The number of house sales in Dublin rose by 5.9% last year – increasing from 17,491 to 18,523 – new research shows.

The figures, from Myhome.ie, also reveal that the total value of transactions for the year grew by 17.7% to €8.7 billion.

The research, which was based on an analysis of the Property Price Register, show that the number of house sales rose in 14 of Dublin's 22 postcodes last year, while it fell in eight. 

Sales also rose in County Dublin during the year. 

Myhome.ie said that for the second year in a row, Dublin 15 was the postal district with the largest number of sales during the year at 1,706 transactions.

It was followed by Dublin 18 on 1,000 sales, with Dublin 24 in third place on 961. 

The estate agent noted these areas are seeing a lot of new developments such as Hansfield in Clonsilla and Royal Canal Park in Ashtown, in Dublin 15, Clay Farm in Leopardstown in Dublin 18 and Elder Heath in Tallaght in Dublin 24.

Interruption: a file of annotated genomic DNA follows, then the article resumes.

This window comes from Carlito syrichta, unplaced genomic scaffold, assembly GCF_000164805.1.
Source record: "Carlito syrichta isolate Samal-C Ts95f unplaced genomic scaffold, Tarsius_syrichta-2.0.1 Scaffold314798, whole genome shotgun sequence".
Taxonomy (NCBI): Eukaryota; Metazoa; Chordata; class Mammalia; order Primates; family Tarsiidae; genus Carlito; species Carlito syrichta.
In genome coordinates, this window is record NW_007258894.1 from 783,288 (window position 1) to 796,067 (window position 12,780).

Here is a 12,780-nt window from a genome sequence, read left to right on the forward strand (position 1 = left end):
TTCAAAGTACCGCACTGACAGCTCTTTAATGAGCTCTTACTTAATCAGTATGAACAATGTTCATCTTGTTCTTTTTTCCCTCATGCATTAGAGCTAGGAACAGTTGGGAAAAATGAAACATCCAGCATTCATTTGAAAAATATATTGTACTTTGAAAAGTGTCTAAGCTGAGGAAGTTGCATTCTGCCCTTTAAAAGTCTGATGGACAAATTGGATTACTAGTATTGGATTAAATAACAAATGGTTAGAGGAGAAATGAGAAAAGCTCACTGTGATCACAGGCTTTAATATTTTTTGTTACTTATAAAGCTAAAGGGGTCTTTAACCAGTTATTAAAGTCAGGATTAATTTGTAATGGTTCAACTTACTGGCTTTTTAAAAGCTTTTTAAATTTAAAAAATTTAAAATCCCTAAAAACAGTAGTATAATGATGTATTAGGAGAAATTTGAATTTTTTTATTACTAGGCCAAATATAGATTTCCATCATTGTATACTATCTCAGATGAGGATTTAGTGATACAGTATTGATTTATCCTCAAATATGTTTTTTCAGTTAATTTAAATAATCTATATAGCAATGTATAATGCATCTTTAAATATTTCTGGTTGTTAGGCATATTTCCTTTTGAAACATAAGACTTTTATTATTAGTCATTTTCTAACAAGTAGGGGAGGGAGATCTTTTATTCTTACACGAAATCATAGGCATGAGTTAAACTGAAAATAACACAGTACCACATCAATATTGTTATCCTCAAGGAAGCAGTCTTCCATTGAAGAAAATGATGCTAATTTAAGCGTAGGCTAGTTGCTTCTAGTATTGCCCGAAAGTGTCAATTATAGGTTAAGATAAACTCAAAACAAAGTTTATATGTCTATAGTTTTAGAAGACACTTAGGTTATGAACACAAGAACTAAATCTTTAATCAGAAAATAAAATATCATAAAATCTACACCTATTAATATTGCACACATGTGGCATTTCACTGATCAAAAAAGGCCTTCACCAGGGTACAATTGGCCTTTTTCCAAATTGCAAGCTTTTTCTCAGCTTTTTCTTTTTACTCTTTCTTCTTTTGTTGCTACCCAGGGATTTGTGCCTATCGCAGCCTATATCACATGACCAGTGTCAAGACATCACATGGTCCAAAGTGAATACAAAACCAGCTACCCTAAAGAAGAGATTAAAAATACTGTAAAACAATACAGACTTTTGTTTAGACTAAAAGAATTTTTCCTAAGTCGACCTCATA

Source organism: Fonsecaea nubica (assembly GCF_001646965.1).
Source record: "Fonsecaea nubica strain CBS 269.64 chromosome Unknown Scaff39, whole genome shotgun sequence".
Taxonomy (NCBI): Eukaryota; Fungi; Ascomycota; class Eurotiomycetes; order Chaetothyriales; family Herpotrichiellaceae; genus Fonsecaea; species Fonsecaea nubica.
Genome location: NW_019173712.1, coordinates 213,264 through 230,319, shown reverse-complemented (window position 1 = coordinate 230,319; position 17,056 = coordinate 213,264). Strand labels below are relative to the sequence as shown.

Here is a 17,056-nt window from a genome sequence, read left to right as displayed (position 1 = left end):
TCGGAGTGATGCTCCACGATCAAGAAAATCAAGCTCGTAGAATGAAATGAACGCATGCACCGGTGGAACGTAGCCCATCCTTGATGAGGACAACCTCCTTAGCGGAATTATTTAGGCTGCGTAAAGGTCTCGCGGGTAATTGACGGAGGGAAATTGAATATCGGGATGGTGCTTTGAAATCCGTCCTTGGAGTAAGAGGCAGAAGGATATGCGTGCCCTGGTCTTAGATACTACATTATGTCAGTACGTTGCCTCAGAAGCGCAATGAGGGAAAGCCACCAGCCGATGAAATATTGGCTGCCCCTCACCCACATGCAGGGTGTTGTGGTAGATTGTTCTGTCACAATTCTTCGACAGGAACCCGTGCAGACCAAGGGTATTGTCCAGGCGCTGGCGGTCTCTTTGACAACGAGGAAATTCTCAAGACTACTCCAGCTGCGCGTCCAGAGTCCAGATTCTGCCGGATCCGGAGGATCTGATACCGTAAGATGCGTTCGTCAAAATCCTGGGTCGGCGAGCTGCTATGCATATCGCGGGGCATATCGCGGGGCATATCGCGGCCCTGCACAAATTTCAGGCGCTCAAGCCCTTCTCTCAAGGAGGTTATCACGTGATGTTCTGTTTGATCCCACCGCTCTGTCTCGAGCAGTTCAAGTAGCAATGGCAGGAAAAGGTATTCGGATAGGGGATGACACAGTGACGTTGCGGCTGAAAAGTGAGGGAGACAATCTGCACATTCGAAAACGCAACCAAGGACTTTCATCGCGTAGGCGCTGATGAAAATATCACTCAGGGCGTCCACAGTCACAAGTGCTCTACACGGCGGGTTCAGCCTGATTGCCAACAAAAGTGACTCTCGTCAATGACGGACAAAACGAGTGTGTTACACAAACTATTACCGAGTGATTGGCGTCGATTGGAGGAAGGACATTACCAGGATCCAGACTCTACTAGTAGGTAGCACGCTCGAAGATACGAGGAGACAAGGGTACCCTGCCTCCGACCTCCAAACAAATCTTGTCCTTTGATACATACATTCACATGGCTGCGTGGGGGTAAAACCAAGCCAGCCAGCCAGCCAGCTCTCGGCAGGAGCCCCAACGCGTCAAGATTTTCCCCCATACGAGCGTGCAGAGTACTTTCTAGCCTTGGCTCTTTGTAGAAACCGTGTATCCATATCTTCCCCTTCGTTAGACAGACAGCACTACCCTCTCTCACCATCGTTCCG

The post codes which recorded the biggest increases were Dublin 9, with sales there up 42%, while Dublin 22 saw an increase of up 27% and Dublin 10 reported a rise of 22%. 

But the postcodes which saw the biggest fall in the number of sales were Dublin 20, with sales there down 40%, Dublin 1 (-35%), and Dublin 2 (-18%). 

The falls can be attributed to the sale of a number of large developments in these areas in 2017, the estate agents said.



Meanwhile, sales in County Dublin rose from 4,669 to 5,319 – an increase of 14%. 

Lucan in west Dublin led the way on 681 sales, followed by Swords in north county Dublin on 579 and Dun Laoghaire in south county Dublin on 544.

Commenting on today's figures, Angela Keegan – managing director of MyHome.ie – said that in light of current housing supply shortages, it is positive to see new developments coming to the market.

But Ms Keegan said the downside is that the city is sprawling out beyond the M50 at an "alarming rate".

She said that raises lots of questions around public transportation policy, commute times and the kind of city we want to live in.

"We believe we need to look at building higher in certain parts of the city and to providing incentives to build in other towns and cities which haven’t benefited from the economic recovery," she added.